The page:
Thursday, July 19, 2012

Yahoo’s next?

The Californian municipality of Sunnyvale might sound like it should be a bucolic, Norman Rockwell ideal of rural America, but in fact the closest thing it gets to daisy-strewn meadows are the perfectly manicured lawns of the technology giants headquartered in the community, which sits at the heart of Silicon Valley.

Covering 24 square miles of the south-west corner of the San Francisco Bay, it is the second largest city in the Valley, with more than 141,000 residents, with another 100,000 on top coming in each day to work there.

According to CNN Money, Sunnyvale is America's seventh best city to find affluent single people with 30% of its mariable population unmarried and an average annual household income of $110,276. It boasts two golf courses, 20 parks, 26 schools, 51 tennis courts and 315 restaurants, with 10 major hotels to put up visitors.

Terri Hatcher - onetime Lois Lane, former Bond girl and, most recently, kook single mother of Wisteria Lane – was born there, Apple co-founder Steve ‘Woz’ Wozniak grew up there, and the fictional Cyberdine Systems of the Terminator films was based there.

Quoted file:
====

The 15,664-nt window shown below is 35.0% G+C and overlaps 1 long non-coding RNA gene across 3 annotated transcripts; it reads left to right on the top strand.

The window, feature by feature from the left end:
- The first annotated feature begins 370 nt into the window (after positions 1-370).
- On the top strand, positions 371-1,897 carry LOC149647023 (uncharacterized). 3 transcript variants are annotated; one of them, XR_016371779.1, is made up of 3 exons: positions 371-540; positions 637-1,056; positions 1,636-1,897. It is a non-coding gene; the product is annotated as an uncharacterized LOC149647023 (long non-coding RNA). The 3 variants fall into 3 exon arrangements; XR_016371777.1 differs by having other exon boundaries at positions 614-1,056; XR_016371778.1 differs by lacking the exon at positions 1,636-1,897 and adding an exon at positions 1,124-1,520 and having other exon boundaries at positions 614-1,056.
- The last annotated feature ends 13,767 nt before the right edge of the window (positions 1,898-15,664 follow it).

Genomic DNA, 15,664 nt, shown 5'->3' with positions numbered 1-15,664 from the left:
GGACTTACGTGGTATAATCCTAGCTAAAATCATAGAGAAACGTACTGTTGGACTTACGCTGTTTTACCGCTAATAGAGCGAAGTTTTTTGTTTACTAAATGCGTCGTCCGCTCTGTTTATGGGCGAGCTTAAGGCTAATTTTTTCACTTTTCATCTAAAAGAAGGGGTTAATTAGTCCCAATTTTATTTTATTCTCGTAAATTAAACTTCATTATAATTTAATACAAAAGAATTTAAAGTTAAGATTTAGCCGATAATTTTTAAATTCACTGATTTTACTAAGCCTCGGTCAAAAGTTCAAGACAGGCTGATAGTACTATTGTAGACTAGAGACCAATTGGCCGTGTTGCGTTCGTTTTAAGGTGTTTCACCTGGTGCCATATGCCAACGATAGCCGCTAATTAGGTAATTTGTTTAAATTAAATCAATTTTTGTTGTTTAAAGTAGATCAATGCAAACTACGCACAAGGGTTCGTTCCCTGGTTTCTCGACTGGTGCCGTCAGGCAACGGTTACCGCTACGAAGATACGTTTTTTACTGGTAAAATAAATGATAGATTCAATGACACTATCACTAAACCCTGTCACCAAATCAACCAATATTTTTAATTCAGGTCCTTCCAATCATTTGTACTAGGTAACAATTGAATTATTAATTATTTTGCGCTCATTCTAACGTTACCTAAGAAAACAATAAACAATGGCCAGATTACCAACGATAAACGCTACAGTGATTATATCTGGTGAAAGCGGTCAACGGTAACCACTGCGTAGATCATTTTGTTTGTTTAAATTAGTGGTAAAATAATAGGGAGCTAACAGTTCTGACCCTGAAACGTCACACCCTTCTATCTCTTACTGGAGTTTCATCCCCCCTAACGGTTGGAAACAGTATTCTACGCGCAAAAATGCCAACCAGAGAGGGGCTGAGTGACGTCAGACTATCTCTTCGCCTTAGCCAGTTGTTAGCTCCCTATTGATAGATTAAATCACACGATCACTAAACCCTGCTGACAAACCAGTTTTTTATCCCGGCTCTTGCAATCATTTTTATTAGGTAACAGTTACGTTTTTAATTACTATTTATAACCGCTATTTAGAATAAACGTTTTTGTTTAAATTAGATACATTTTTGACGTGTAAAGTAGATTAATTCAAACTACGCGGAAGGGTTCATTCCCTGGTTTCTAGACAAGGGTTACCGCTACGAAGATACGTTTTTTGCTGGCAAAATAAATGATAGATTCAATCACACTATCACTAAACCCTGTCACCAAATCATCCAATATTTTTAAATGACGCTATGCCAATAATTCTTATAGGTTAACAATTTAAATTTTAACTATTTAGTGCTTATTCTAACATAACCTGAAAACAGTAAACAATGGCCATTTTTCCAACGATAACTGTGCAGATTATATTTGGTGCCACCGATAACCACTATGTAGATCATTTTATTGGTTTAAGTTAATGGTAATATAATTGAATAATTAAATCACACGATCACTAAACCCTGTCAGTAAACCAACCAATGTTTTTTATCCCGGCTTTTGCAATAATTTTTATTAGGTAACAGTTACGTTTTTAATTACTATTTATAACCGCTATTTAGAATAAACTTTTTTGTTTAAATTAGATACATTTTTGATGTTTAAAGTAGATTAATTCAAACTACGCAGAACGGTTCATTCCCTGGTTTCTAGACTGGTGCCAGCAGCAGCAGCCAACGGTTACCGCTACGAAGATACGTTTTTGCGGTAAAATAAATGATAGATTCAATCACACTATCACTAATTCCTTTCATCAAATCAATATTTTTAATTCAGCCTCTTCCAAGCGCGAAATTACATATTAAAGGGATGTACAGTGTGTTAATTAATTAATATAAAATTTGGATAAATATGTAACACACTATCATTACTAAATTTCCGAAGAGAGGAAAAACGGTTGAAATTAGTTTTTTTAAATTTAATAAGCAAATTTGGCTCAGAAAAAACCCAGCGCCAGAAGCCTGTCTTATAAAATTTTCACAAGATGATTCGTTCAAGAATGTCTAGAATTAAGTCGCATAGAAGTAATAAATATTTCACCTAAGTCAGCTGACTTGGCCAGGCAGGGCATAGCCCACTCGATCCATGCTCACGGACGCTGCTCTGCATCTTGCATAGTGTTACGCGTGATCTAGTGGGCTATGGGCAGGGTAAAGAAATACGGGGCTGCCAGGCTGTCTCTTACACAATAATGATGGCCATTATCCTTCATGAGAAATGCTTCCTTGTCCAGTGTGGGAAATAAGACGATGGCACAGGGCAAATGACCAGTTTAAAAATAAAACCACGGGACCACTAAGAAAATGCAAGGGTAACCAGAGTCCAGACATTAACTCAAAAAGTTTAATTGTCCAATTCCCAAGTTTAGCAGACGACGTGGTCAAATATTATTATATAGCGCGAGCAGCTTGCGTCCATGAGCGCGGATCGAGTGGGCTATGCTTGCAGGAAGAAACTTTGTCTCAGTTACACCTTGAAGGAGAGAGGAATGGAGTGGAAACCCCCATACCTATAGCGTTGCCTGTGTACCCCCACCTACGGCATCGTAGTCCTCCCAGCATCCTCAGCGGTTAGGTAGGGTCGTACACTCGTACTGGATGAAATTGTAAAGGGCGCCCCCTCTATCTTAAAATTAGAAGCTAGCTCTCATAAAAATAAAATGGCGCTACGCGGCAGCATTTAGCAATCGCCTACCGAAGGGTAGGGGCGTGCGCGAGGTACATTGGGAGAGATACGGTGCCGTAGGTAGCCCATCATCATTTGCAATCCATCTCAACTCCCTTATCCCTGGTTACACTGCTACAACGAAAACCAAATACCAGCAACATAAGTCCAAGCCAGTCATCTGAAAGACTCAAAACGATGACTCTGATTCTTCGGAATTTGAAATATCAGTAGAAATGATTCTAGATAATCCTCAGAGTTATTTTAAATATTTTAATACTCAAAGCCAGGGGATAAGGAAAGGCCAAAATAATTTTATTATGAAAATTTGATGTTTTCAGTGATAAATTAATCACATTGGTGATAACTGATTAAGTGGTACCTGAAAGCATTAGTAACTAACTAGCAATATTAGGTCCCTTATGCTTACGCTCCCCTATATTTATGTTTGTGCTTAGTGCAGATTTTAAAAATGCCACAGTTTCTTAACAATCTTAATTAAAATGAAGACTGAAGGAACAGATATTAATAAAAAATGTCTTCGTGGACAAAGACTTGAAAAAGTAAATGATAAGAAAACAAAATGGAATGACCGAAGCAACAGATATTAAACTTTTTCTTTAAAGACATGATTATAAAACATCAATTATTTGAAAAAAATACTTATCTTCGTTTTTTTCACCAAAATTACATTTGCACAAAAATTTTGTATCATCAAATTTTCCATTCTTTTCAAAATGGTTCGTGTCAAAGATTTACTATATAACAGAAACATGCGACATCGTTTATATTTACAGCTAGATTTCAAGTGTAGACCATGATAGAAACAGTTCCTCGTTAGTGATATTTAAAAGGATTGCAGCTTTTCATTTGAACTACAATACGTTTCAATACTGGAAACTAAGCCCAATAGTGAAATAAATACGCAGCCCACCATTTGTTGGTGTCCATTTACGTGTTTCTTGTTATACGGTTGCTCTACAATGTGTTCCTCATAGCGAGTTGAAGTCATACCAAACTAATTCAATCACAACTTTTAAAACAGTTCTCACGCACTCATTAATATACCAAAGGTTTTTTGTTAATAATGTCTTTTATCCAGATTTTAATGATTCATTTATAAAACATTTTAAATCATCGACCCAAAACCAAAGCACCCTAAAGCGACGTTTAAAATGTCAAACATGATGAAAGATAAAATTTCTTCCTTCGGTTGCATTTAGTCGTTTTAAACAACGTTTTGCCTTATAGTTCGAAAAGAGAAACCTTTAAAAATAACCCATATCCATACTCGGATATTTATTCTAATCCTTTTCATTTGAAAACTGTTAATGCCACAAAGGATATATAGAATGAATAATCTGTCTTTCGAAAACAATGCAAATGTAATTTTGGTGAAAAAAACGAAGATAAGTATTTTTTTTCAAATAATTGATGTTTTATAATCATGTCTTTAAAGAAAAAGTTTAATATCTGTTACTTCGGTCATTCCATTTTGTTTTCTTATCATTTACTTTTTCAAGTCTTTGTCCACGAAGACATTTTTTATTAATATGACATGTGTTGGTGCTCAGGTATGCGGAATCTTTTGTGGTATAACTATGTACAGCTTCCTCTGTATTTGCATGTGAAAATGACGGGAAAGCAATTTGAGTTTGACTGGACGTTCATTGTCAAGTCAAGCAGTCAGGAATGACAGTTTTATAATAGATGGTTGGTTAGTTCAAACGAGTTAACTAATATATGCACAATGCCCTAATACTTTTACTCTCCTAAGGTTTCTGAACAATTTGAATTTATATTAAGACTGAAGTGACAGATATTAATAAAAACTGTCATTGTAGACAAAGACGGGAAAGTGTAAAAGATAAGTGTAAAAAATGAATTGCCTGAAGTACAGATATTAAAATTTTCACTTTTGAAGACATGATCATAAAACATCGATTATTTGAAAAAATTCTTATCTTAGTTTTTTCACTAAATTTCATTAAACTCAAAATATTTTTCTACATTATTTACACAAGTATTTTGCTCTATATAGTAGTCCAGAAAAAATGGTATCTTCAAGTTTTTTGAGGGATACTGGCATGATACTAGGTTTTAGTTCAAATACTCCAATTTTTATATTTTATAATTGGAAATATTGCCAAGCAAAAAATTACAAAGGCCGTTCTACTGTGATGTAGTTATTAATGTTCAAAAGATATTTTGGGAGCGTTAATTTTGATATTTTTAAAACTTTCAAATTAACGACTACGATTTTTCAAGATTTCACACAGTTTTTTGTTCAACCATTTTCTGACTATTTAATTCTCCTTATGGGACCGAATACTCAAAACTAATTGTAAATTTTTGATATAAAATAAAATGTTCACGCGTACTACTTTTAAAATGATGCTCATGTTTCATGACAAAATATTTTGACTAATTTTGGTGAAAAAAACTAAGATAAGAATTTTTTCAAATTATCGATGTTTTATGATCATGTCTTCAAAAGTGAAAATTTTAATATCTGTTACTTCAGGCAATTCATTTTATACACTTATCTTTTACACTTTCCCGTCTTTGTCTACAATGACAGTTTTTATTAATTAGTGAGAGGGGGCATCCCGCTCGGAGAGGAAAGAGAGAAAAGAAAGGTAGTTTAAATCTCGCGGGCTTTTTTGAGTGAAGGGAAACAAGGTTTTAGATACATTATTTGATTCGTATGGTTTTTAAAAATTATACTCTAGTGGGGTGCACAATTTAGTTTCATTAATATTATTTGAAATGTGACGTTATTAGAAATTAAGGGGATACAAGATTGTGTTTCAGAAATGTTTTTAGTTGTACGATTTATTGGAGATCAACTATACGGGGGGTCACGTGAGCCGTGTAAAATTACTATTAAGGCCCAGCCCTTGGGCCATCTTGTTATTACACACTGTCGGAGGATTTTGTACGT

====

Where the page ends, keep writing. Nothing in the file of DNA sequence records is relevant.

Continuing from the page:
For the most part, Sunnyvale resembles much of the Valley landscape: corporate campuses stretched out over land that, not so very long ago, were cherry orchards or farmed other produce, until the semiconductor came along. On its Bay shore, is the part military airbase Moffett Field. You can’t miss it as you storm (or crawl, depending on the time of day) past on the 101 freeway, as it contains a giant dirigible hangar, built in 1931 to house the US Navy’s new airship. Next door is a large Lockheed plant which makes missiles and God-knows-what. Somewhere within Moffett's perimeter NASA still develops rocket fuel, or something like that.

Early in 2001 I was apartment hunting in Sunnyvale. Driving around, I passed the shiny edifices of digital behemoths like Palm and AMD.

I was a technology tourist, gawping in much the way regular tourists 400 miles to the south in Los Angeles were passing the gates of the Hollywood dream factories. Eventually I came across the headquarters of Yahoo Inc.